The Nerve Impulse

(‘Nerve cell, artwork” 2016)

In biological sciences, a nerve impulse is an electrochemical signal transmitted along a nerve fiber to allow communication between nerve cells. For students studying biological sciences, particularly human physiology, understanding the concept of the nerve impulse is vital to understanding the role of the nervous system and the ways it interacts with other bodily systems to respond to stimuli in the environment. Understanding the nerve impulse allows students to succeed not only in their coursework but also in future careers in medicine, health, and other related fields. However, the current resources available for learning this concept are inadequate. Many resources attempt to explain the nerve impulse by explaining the various steps in intricate detail, but fail to concretely tie them together and describe the ‘big picture’.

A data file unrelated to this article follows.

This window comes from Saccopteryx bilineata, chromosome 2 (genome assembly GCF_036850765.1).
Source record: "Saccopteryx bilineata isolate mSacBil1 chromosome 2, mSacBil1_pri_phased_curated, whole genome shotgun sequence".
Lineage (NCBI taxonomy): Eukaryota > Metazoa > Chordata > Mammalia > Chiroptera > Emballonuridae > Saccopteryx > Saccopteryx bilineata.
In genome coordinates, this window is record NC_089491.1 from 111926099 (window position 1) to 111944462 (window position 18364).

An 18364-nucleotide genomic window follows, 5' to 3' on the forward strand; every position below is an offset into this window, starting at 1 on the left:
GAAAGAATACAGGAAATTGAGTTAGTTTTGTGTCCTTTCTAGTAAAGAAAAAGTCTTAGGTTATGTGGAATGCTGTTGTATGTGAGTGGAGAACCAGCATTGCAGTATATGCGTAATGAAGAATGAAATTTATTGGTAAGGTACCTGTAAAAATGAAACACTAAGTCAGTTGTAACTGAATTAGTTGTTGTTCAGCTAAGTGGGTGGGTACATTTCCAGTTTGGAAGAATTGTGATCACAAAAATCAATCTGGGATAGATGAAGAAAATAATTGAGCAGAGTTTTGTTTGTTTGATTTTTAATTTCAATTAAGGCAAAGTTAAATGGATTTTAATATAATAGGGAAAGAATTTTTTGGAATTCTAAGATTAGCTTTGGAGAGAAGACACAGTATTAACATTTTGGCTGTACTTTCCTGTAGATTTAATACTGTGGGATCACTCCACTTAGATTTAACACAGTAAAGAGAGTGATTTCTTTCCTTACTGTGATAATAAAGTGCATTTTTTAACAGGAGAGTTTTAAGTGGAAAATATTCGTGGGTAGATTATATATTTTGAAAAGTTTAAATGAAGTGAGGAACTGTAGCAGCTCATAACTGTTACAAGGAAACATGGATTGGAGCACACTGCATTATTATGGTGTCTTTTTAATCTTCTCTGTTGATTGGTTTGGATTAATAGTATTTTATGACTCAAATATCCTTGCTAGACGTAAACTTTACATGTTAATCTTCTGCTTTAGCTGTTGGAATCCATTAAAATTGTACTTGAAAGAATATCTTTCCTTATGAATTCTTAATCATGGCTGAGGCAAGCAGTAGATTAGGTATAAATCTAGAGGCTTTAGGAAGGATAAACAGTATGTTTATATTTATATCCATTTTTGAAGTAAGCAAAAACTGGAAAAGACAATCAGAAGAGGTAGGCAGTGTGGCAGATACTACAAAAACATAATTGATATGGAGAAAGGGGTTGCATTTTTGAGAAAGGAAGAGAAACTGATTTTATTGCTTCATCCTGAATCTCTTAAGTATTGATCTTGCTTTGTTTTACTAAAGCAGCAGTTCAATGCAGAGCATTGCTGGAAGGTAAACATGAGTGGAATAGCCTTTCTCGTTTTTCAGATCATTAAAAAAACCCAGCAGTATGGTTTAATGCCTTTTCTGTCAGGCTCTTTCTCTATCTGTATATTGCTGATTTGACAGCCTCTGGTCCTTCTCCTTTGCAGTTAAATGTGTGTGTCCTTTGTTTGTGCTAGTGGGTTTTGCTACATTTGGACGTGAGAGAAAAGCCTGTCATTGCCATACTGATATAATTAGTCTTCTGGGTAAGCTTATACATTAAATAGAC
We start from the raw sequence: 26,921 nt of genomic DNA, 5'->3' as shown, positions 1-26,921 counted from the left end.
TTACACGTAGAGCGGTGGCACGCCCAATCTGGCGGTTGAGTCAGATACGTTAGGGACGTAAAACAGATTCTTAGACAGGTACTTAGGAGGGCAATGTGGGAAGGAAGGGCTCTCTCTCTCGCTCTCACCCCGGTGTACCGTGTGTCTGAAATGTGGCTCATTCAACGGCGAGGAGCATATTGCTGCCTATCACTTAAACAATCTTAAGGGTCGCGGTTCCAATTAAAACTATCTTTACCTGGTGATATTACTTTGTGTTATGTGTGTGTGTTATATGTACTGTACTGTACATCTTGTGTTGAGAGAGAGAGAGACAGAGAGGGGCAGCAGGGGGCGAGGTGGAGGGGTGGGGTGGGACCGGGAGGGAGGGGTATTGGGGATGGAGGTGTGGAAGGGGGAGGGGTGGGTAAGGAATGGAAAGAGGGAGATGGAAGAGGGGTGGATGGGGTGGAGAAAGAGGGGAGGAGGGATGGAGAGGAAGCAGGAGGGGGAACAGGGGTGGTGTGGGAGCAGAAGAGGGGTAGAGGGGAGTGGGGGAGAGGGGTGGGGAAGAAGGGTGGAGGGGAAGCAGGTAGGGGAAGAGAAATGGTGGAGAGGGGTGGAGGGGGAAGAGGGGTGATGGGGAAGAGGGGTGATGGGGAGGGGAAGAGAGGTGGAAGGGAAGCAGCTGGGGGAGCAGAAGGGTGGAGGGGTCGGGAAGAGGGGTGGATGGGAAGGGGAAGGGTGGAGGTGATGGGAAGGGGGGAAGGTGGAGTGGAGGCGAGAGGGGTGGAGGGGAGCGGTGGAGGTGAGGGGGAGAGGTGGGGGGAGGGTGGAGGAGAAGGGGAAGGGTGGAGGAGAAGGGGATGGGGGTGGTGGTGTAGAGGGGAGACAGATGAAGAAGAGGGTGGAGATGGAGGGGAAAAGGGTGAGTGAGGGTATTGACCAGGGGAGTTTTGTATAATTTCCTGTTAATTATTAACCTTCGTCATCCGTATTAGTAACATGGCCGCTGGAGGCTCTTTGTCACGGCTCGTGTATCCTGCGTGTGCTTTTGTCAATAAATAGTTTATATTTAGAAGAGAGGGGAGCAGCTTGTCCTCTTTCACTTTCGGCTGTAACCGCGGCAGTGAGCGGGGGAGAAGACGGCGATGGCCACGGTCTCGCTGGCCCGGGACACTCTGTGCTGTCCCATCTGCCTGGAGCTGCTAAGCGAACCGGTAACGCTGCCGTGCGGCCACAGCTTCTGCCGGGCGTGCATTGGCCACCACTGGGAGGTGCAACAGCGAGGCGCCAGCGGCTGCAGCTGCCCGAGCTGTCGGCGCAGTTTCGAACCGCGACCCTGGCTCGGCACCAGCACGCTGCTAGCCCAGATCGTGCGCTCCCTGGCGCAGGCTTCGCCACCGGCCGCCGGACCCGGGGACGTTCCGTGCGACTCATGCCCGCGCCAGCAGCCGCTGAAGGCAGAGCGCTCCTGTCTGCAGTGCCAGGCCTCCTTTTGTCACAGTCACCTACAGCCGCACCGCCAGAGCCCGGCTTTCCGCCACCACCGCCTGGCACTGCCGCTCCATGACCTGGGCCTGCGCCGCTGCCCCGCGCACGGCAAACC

The purpose of this website is to better explain the concept of a nerve impulse to students pursuing a career in biological sciences, and will do so by explaining the minor details involved as well as the overall concept. In particular, BIO 212 students at Iowa State University will benefit from this resource. This website will provide a summary of the process of a nerve impulse, a video that narrates and illustrates this process, a quiz to test the readers’ knowledge, and a glossary of terms necessary to understand the process of a nerve impulse, complete with descriptions and illustrations.

This website consists of the following pages:

Summary of Process: explains the general step-by-step process of the nerve impulse from start to finish, accompanied by graphs and illustrations.

Video: provides an in-depth explanation of the nerve impulse along with animations and graphics.

Quiz: tests understanding of the process in multiple-choice format.

Glossary of Terms: provides detailed explanations of important terms relating to the nerve impulse process.

References: contains references to all images, animations, and sites used in the creation of this resource, along with links for further learning.

For further questions about this website, contact Alexandra Fietsam at